How can we get more of this information? For example, I've been wanting to get a hold of a copy of the beethoven horn sonata which I can be sure is in the public domain for a while. I haven't been totally successful yet. So I just looked it up on their website:  which lists "Hermann" as the arranger. This could be Hermann Baumann (a well known horn player) which would put it under copyright or Hermann Scholtz (a peters editor) which would put it in the public domain. I guess I'm just wanting to assess if we might be able to just use their database of scores to decide what's public domain. This way people who already own or want to buy scores can assess their public-domain-ness easier. Any other thoughts?
Also the numbering seems arbitrary. I looked up the brahms horn trio: . The number listed is 3899B. Looking at Elibron sample pages:  the number listed at the bottom of the page is "Edition Peters. 10442". Have they re-done their numbers? It makes it a bit confusing to understand the history of a score.
- If we could access their database, we would indeed save some time :) In searching the Peters catalogue, I noticed that not all old public domain editions are still in their database. Many scores are replaced by new editions from 1950 till now, probably since Urtext is getting standard or due to new musicological views. Only the last edition is still sold I would think. On the other hand, at amazon or online sheet music stores there are still plenty of old editions....
- About the numbering can we only deduct and have luck. I'm hoping that their numbers are not re-used for new editions, or this whole idea would be worthless. Since I saw already two different editions with a different number on the same backcover, this is not likely. The number on the bottom of every score page is different from the catalogue number on the front cover and on the internet (which identifies the edition of the score), and I don't have any idea what it stands for. Maybe a print number that would change with reprints? If we could just couple these two numbers, a lot would be easier...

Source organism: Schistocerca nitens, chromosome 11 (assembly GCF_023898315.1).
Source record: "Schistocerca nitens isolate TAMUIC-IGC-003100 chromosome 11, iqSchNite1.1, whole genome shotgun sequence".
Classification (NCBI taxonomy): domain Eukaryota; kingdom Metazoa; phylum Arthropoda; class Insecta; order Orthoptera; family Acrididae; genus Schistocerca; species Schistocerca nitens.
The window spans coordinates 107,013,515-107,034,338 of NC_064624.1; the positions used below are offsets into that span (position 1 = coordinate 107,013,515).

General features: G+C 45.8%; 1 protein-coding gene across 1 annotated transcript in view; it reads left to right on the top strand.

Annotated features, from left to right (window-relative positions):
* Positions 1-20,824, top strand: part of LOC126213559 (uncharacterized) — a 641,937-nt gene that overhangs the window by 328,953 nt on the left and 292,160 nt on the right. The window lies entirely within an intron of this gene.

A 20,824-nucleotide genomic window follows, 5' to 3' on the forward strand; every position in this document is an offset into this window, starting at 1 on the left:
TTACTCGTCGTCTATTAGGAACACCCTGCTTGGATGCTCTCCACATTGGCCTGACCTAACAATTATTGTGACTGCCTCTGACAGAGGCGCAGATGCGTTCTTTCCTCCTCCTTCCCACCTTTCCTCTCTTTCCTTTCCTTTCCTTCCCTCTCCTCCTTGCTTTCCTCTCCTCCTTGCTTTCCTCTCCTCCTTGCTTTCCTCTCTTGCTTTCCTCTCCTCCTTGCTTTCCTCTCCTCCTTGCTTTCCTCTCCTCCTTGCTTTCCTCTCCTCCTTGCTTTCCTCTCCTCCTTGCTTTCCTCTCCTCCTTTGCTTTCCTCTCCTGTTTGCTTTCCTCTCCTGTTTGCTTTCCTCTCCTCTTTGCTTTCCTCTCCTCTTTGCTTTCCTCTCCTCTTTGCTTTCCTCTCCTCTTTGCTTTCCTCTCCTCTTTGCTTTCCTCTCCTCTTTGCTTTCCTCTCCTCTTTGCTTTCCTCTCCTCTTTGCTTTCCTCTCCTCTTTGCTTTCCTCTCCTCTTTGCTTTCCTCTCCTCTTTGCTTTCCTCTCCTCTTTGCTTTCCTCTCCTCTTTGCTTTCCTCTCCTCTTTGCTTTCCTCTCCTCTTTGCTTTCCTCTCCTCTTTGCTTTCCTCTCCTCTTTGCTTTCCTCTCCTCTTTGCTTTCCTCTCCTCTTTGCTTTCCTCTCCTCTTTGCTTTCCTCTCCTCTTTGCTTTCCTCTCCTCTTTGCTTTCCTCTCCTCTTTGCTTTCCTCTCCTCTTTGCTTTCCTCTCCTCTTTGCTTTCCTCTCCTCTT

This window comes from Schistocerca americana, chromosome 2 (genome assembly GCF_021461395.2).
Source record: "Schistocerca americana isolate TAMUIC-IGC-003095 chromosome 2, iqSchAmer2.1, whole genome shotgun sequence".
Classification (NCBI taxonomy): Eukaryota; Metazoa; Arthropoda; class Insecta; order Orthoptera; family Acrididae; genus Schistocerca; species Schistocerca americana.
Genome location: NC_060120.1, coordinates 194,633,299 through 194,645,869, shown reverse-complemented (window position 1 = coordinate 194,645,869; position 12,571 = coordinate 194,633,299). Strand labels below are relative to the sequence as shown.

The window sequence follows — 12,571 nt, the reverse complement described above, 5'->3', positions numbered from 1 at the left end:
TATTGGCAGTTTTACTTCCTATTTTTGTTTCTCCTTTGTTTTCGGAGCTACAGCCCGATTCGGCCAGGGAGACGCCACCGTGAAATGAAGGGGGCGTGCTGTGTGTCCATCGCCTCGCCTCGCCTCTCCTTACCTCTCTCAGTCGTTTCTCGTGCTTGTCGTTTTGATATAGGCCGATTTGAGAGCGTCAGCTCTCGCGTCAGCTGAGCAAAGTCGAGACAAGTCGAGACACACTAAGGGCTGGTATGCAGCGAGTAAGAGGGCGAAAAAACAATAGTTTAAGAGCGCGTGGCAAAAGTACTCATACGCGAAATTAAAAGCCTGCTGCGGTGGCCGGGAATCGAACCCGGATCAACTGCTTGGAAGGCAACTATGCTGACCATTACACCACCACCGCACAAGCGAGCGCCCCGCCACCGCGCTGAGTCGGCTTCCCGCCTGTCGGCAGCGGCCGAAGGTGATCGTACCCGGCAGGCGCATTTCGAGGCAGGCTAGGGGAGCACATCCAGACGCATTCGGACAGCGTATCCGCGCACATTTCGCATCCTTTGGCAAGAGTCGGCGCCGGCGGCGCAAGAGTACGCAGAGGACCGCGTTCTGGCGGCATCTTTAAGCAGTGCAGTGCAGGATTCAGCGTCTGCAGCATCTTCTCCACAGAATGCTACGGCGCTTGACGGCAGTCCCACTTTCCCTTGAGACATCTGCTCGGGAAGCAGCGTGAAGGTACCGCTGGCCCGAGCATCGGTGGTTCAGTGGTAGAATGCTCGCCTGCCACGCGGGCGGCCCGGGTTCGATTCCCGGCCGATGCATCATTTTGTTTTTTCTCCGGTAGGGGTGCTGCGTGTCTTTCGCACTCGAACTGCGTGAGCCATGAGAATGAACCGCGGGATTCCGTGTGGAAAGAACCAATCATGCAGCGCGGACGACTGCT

- One option to solve this is maybe just to ask the company nicely...
- Oh and I'm sure Hermann is referring to the last name of the editor and not to Scholtz.
- Btw nice idea, open-scores :) --Peter 03:12, 12 October 2006 (EDT)
- Your entry on the peters page with no 10442 is thus probably wrong. do you happen to know the edition number? --Peter 06:06, 12 October 2006 (EDT)
- I think the bottom number is the plate number. (see here for more information.) It designates the number of the plate that is used for printing, and probably will be linked to one unique edition number, but sometimes there are confusions (see the beethoven sonatas by peters).
- A real goldmine for research are musicological periodicals. If you have access to an academic provider like JSTOR.org you can browse all scanned issues back to the end of the 19th century.--Peter 15:44, 15 October 2006 (EDT)